Fact, fiction not clear-cut for mayor of Sunset Hills

‘Call the Tune’ by Mike Anthony

By Mike Anthony

Mayor Mark Furrer fancies himself a “change agent” for Sunset Hills.

Furrer was elected mayor in April 2014 as a write-in candidate, defeating incumbent Mayor Bill Nolan.

Furrer launched his write-in campaign for mayor two weeks before the 2014 election, sparked by his opposition to a proposed QuikTrip development off Interstate 270. At that time, the Sansone Group was under contract to purchase two commuter lots at the intersection of Kennerly and Weber Hill from the Missouri Department of Transportation, or MoDOT, in exchange for $1.03 million and building MoDOT a new 9.5-acre lot at Rahning Road and Highway 30.

In media reports, Furrer characterized the proposed QuikTrip development as some type of secret deal that city officials were trying to slip under the table, apparently for some nefarious or self-serving reason.

That wasn’t the reality, though, as the issue dated back to July 2012 when the Board of Aldermen voted unanimously during a public meeting to approve a cooperation agreement between the city and Sansone.

During a public meeting in December 2013, aldermen voted unanimously to extend the agreement with Sansone until Jan. 10, 2015.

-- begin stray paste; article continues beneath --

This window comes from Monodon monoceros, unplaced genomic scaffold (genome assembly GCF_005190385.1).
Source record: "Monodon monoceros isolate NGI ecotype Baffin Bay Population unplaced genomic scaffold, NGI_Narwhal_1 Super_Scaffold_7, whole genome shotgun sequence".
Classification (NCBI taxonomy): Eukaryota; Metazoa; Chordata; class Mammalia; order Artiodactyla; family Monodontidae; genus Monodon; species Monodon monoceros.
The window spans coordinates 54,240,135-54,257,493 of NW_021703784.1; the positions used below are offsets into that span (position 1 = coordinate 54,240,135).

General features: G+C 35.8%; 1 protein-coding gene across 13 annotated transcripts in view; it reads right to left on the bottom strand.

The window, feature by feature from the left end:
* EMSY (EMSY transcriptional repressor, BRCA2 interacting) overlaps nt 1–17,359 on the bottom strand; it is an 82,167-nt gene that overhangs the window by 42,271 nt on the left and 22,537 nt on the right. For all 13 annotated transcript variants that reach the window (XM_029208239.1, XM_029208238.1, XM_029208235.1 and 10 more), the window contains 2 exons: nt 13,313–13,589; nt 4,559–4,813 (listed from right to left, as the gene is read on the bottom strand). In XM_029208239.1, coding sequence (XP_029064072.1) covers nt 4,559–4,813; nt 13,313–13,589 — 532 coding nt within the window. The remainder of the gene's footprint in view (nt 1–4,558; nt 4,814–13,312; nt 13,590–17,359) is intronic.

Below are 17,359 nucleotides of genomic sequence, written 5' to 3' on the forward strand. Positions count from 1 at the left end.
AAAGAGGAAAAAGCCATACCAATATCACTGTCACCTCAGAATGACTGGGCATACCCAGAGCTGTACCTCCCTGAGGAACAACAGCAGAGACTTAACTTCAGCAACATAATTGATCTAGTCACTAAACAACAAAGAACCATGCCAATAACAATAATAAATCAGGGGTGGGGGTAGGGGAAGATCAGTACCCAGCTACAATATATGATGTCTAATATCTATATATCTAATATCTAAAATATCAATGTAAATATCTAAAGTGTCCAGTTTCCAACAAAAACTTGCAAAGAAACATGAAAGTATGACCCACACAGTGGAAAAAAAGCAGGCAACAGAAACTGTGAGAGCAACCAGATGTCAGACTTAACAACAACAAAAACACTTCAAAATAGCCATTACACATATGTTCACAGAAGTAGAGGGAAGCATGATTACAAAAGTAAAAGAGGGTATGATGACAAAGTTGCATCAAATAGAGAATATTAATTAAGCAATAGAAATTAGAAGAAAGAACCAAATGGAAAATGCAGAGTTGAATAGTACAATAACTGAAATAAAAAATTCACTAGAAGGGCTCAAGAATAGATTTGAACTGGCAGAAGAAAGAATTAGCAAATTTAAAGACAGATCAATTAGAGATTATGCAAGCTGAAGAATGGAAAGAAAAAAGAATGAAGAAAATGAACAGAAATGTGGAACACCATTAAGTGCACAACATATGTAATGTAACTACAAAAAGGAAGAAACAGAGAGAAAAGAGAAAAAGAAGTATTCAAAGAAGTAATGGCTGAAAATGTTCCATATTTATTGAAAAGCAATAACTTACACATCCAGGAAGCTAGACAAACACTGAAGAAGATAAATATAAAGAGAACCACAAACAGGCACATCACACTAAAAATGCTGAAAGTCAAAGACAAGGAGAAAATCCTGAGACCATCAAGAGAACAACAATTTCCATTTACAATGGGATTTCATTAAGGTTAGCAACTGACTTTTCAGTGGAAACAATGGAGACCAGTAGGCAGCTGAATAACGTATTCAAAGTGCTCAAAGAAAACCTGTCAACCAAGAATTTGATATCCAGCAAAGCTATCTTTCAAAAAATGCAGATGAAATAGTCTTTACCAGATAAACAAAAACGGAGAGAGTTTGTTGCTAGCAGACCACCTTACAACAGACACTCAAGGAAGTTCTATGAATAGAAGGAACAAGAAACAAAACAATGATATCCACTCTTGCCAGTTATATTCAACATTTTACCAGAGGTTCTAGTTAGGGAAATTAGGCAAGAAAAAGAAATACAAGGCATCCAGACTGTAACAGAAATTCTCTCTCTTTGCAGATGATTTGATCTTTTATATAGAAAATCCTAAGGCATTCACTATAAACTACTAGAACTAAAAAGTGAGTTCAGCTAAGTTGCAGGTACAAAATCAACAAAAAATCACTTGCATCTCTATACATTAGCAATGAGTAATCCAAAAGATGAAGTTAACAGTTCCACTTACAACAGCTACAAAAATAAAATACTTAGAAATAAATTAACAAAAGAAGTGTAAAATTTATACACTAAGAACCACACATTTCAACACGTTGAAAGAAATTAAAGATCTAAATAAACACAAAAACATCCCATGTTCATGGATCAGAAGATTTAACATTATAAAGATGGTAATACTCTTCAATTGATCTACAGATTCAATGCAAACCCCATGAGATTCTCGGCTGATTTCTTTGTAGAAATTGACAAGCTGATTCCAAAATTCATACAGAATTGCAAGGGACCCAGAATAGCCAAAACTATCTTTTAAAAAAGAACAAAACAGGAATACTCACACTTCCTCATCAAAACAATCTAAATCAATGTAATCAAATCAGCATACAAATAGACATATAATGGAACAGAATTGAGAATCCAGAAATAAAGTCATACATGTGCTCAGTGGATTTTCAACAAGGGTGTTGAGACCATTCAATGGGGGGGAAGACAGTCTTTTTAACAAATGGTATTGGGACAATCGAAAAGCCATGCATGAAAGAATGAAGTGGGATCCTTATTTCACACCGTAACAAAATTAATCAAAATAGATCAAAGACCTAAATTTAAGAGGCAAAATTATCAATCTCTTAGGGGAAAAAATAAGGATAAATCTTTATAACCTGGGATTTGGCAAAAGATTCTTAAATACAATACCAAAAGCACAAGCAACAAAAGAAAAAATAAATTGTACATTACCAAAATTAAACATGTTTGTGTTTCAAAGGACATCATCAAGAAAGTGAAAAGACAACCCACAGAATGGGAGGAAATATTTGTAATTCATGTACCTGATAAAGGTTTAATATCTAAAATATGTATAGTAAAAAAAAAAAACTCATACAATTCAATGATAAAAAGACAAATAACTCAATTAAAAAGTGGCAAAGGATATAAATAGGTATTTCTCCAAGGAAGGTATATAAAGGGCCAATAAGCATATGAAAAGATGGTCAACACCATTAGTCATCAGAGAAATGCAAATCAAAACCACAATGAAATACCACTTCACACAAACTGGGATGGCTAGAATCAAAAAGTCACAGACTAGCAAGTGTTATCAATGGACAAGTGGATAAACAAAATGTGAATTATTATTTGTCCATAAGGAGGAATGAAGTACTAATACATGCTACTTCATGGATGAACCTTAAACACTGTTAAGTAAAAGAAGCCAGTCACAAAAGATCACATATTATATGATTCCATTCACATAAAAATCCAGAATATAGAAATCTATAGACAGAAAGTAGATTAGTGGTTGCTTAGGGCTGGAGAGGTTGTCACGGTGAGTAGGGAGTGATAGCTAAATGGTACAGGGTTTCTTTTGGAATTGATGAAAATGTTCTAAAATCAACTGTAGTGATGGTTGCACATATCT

That hardly qualifies as a backroom deal, but why let the facts get in the way of a good story, especially when you’re seeking office? Apparently Furrer’s bogus claims resonated with voters as he proclaimed to a TV reporter after his victory, “The QuikTrip and the commuter proposal ignited a fire that I rode in on.”

While Furrer gave the impression that his write-in campaign for mayor was a grassroots effort, once again the reality is much different.

In fact, Furrer hired a political consultant, Show Me Victories, to assist him with his campaign. Furrer paid the firm $3,671.92 on March 26, 2014, according to campaign-finance reports. Show Me Victories was so proud of its work that it tweeted congratulations to Furrer on his win.

Although Furrer considers his victory a mandate for change, we disagree.

Winning by 165 votes with the aid of a political consultant is hardly a mandate. While Furrer has made many changes during his first year in office, the vast majority of them haven’t benefited Sunset Hills or its citizens.

Unfortunately, Furrer has almost another year left to serve — plenty of time to inflict more damage to the city and its image. But, as we’ve noted before, the odds of Furrer being elected to a second term are slim to none.